The Philippines: Sentimental Journey

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Many a U.S. citizen has mixed feelings about General of the Army Douglas Mac-Arthur. But to Filipinos, MacArthur is a hero without flaw. "I shall return," he promised in retreat before the Japanese in the first dark days of 1942; and he kept his promise when U.S. troops stormed back into the Philippines in 1944. He returned again in 1946 to watch as the U.S., after nearly 50 years of beneficent colonial tutelage, bestowed independence on the Philippines. Last week, to help Filipinos celebrate their 15th anniversary of freedom, the old soldier, a frail but erect 81, returned for what he himself admitted was a last "sentimental journey."

A great shout went up as MacArthur stepped out of the White House 707 at Manila's airport, dressed in the spare khaki uniform of another era, wearing the faded, frayed cap he made famous. His salute trembled ever so slightly, but he had lost none of his flair for the Ciceronian phrase. "My life has been interwoven with yours for nearly sixty years," he said. "Here I have lived my greatest moments. Here I have my greatest memories."

Overwhelming Role. With that, he climbed into a Cadillac to receive the greatest reception in Manila's history. An estimated 2,000.000 wildly cheering Filipinos lined the ten-mile route from the airport to Manila's Malacanan Palace, where MacArthur and his wife Jean were to stay. Even MacArthur, never one to view his own role in history lightly, seemed impressed. "Overwhelming," he gasped. Bands greeted him with Old Soldiers Never Die, the venerable barracks tune he applied to himself when Truman recalled him from Korea in 1951 for defiantly insisting that the war should be carried to the Red Chinese mainland.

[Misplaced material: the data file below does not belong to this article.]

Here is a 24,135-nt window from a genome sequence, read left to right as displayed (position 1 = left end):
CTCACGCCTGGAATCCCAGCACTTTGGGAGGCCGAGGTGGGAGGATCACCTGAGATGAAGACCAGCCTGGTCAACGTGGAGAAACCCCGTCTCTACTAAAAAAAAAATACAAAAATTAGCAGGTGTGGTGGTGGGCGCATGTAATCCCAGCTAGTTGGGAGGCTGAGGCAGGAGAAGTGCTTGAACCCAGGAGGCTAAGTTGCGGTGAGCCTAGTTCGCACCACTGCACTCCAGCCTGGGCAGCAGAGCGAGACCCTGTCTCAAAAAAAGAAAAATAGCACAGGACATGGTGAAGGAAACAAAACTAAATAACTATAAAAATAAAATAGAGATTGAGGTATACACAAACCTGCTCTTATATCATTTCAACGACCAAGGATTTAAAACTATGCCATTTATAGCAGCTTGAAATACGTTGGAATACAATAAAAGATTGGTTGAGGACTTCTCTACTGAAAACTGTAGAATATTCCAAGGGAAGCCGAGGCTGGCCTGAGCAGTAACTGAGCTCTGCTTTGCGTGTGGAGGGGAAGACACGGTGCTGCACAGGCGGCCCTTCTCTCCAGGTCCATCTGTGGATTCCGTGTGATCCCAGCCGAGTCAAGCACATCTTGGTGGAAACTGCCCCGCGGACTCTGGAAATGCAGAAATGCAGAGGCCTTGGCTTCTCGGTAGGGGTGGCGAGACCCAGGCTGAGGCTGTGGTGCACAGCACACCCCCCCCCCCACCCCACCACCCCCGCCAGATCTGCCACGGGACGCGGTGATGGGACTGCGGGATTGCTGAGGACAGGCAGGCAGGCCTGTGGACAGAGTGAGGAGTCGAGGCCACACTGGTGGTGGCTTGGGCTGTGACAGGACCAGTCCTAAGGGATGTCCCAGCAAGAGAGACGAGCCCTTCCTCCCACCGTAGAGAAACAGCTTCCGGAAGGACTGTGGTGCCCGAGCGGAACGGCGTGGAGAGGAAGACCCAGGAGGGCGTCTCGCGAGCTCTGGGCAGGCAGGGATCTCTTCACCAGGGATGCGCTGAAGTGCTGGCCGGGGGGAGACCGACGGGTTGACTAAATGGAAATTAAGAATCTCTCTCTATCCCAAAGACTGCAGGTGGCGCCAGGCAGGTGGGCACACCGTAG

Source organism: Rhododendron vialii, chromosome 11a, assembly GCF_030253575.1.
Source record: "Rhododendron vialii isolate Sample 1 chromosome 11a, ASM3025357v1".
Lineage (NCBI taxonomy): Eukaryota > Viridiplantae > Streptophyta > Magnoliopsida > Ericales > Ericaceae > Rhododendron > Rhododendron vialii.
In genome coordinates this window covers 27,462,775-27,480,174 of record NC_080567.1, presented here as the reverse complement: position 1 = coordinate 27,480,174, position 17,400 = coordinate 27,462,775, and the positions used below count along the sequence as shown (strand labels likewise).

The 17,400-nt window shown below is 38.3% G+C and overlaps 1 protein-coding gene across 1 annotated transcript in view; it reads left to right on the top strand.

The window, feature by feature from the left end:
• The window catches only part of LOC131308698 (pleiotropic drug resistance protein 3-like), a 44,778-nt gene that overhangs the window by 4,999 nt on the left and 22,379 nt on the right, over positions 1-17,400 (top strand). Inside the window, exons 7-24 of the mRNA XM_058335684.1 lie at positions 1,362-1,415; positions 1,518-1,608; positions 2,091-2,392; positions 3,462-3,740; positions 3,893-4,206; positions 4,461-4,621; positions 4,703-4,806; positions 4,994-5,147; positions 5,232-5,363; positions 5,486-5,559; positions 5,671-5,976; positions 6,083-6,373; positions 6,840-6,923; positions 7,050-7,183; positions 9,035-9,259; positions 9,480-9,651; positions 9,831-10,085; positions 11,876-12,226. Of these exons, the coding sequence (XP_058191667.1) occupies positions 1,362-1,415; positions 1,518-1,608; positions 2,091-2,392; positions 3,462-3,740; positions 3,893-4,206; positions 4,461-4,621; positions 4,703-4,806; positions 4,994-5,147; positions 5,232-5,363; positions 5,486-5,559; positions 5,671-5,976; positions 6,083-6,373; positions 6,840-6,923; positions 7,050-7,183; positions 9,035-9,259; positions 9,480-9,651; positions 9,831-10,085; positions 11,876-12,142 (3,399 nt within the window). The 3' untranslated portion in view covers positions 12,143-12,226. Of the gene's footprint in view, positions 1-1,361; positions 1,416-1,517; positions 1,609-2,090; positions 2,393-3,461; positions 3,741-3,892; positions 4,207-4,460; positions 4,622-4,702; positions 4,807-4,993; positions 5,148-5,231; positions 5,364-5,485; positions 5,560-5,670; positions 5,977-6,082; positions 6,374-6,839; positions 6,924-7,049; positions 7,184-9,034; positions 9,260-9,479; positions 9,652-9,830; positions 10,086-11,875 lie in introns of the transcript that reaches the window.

Addressing Filipino lawmakers later in the week, MacArthur indicated that he was still of the same mind. The failure of the United Nations forces to win the Korean war was "a major disaster for the free world," he said. "With victory within our grasp and without the use of the atom bomb, which we needed no more then than against Japan, we failed to see it through. Had we done so, we would have destroyed Red China's capability of waging modern war for generations to come."

Field Marshal Napoleon. MacArthur first came to the Philippines in 1903 as a second lieutenant fresh out of West Point. (His father, General Arthur MacArthur, served as last military governor of the islands.) The lieutenant spent a year engineering sea walls, wharves and roads, came back briefly in 1923 and then in 1928 as a brigadier general commanding all U.S. troops in the Philippines. In 1935 MacArthur finished up a five-year stint as the youngest U.S. Army chief of staff. His next job: Philippines military adviser, with the rank of field marshal in the Philippine army. Foreseeing the coming world conflict, MacArthur raced to build up the Philippine army with a singlemindedness that earned him the mocking title "Napoleon of Luzon" from U.S. detractors —until the war came and with it MacArthur's finest hours.

When MacArthur last saw the Philippines in 1946, the islands lay prostrate.

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